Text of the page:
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    • "In addition, HNF4a was found to be essential for the specification of hepatic progenitors from human pluripotent stem cells (iPSCs) [15]. The homeobox transcription factor Prox1 (prospero-related homeobox 1), an early specific marker during the development of liver and pancreas from the foregut endoderm, is a co-regulator of HNF4a and human liver receptor homolog-1 (hLRH-1) [16] [17]. "
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    ABSTRACT: Background & aims: Hepatocyte-like cells, differentiated from different stem cell sources, are considered to have a range of possible therapeutic applications, including drug discovery, metabolic disease modelling, and cell transplantation. However, little is known about how stem cells differentiate into mature and functional hepatocytes. Methods: Using transcriptomic screening, a transcription factor, liver X receptor α (NR1H3), was identified as increased during HepaRG cell hepatogenesis; this protein was also upregulated during embryonic stem cell and induced pluripotent stem cell differentiation. Results: Overexpressing NR1H3 in human HepaRG cells promoted hepatic maturation; the hepatocyte-like cells exhibited various functions associated with mature hepatocytes, including cytochrome P450 (CYP) enzyme activity, secretion of urea and albumin, upregulation of hepatic-specific transcripts and an increase in glycogen storage. Importantly, the NR1H3-derived hepatocyte-like cells were able to rescue lethal fulminant hepatic failure using a non-obese diabetic/severe combined immunodeficient mouse model. Conclusions: In this study, we found that NR1H3 accelerates hepatic differentiation through an HNF4α-dependent reciprocal network. This contributes to hepatogenesis and is therapeutically beneficial to liver disease.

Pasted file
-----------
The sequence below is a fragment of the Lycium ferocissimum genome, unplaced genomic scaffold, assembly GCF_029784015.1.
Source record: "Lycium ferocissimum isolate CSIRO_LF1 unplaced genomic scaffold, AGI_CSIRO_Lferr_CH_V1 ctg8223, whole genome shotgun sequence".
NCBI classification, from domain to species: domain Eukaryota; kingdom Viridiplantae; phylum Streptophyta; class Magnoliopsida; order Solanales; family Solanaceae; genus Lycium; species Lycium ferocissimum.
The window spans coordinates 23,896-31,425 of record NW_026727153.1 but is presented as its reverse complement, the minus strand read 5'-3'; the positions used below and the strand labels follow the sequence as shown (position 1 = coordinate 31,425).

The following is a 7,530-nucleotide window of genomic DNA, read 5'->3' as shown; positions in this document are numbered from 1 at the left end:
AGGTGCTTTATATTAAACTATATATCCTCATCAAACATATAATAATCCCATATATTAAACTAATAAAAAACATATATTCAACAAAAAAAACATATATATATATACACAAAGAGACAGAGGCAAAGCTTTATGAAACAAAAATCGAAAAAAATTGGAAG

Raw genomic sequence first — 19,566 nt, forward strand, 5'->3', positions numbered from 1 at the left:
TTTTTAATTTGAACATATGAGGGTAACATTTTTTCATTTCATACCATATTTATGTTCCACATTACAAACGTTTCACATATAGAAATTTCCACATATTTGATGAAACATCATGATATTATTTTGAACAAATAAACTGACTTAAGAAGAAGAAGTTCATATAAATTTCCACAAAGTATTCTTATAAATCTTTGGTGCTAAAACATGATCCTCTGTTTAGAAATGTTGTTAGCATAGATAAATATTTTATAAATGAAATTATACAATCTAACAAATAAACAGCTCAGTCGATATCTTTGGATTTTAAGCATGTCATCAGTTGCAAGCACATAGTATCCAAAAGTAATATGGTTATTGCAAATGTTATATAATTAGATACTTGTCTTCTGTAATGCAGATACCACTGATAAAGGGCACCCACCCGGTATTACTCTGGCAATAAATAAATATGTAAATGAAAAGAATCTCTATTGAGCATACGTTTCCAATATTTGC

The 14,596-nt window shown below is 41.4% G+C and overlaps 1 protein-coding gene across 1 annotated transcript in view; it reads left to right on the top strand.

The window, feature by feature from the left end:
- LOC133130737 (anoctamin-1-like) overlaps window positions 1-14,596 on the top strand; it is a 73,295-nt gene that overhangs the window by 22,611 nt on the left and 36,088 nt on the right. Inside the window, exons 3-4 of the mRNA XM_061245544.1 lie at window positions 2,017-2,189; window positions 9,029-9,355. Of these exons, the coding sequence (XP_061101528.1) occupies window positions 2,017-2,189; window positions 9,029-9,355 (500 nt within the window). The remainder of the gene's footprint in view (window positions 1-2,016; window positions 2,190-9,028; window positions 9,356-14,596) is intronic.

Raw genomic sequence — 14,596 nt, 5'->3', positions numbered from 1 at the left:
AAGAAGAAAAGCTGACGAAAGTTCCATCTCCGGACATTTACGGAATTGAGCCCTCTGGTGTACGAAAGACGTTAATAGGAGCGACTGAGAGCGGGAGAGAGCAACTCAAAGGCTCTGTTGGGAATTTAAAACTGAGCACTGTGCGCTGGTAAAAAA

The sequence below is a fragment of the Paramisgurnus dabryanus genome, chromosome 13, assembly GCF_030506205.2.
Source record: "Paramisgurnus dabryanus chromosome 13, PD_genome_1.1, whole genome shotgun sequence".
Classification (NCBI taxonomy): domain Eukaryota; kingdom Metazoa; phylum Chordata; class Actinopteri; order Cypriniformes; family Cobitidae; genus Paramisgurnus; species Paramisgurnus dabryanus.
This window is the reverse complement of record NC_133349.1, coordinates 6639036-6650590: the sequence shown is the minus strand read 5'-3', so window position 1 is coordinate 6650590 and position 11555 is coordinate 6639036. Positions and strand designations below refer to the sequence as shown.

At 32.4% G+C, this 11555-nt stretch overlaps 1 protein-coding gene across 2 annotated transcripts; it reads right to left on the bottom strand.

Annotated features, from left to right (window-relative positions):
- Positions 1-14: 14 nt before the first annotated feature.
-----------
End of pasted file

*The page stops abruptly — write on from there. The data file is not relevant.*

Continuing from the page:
Preview · Article · Jul 2014 · Journal of Hepatology